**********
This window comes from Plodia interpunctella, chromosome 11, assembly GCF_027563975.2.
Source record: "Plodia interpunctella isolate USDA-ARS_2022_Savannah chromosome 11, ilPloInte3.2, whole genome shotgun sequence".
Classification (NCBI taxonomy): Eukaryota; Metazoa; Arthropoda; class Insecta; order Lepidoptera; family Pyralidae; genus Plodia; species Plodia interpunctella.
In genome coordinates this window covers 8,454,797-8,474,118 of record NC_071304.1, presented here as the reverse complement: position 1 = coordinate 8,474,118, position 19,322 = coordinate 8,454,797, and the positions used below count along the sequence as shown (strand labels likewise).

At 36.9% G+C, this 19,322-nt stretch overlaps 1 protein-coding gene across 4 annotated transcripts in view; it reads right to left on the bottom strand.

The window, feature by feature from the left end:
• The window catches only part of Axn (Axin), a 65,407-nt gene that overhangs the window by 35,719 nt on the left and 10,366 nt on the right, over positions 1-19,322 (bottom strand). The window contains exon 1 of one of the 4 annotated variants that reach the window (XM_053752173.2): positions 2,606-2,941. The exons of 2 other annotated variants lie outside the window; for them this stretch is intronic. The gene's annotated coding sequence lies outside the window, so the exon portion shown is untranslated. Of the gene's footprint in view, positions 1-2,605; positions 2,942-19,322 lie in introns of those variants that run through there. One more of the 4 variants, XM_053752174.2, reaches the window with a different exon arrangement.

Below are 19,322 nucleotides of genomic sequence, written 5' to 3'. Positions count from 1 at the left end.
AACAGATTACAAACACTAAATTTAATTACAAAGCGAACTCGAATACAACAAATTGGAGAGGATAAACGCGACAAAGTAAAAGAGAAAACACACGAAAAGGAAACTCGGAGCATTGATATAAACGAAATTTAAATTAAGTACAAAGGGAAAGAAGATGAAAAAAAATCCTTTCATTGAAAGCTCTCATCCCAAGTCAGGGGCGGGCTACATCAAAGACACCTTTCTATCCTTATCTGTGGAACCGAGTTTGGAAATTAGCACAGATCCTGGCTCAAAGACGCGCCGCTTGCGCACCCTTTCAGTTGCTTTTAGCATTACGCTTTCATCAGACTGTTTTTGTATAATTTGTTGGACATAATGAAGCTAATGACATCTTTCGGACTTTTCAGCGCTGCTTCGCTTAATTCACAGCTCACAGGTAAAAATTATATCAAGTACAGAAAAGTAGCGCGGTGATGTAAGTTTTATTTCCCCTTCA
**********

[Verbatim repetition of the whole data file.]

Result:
This window comes from Plodia interpunctella, chromosome 11, assembly GCF_027563975.2.
Source record: "Plodia interpunctella isolate USDA-ARS_2022_Savannah chromosome 11, ilPloInte3.2, whole genome shotgun sequence".
Classification (NCBI taxonomy): Eukaryota; Metazoa; Arthropoda; class Insecta; order Lepidoptera; family Pyralidae; genus Plodia; species Plodia interpunctella.
In genome coordinates this window covers 8,454,797-8,474,118 of record NC_071304.1, presented here as the reverse complement: position 1 = coordinate 8,474,118, position 19,322 = coordinate 8,454,797, and the positions used below count along the sequence as shown (strand labels likewise).

At 36.9% G+C, this 19,322-nt stretch overlaps 1 protein-coding gene across 4 annotated transcripts in view; it reads right to left on the bottom strand.

The window, feature by feature from the left end:
• The window catches only part of Axn (Axin), a 65,407-nt gene that overhangs the window by 35,719 nt on the left and 10,366 nt on the right, over positions 1-19,322 (bottom strand). The window contains exon 1 of one of the 4 annotated variants that reach the window (XM_053752173.2): positions 2,606-2,941. The exons of 2 other annotated variants lie outside the window; for them this stretch is intronic. The gene's annotated coding sequence lies outside the window, so the exon portion shown is untranslated. Of the gene's footprint in view, positions 1-2,605; positions 2,942-19,322 lie in introns of those variants that run through there. One more of the 4 variants, XM_053752174.2, reaches the window with a different exon arrangement.

Below are 19,322 nucleotides of genomic sequence, written 5' to 3'. Positions count from 1 at the left end.
AACAGATTACAAACACTAAATTTAATTACAAAGCGAACTCGAATACAACAAATTGGAGAGGATAAACGCGACAAAGTAAAAGAGAAAACACACGAAAAGGAAACTCGGAGCATTGATATAAACGAAATTTAAATTAAGTACAAAGGGAAAGAAGATGAAAAAAAATCCTTTCATTGAAAGCTCTCATCCCAAGTCAGGGGCGGGCTACATCAAAGACACCTTTCTATCCTTATCTGTGGAACCGAGTTTGGAAATTAGCACAGATCCTGGCTCAAAGACGCGCCGCTTGCGCACCCTTTCAGTTGCTTTTAGCATTACGCTTTCATCAGACTGTTTTTGTATAATTTGTTGGACATAATGAAGCTAATGACATCTTTCGGACTTTTCAGCGCTGCTTCGCTTAATTCACAGCTCACAGGTAAAAATTATATCAAGTACAGAAAAGTAGCGCGGTGATGTAAGTTTTATTTCCCCTTCA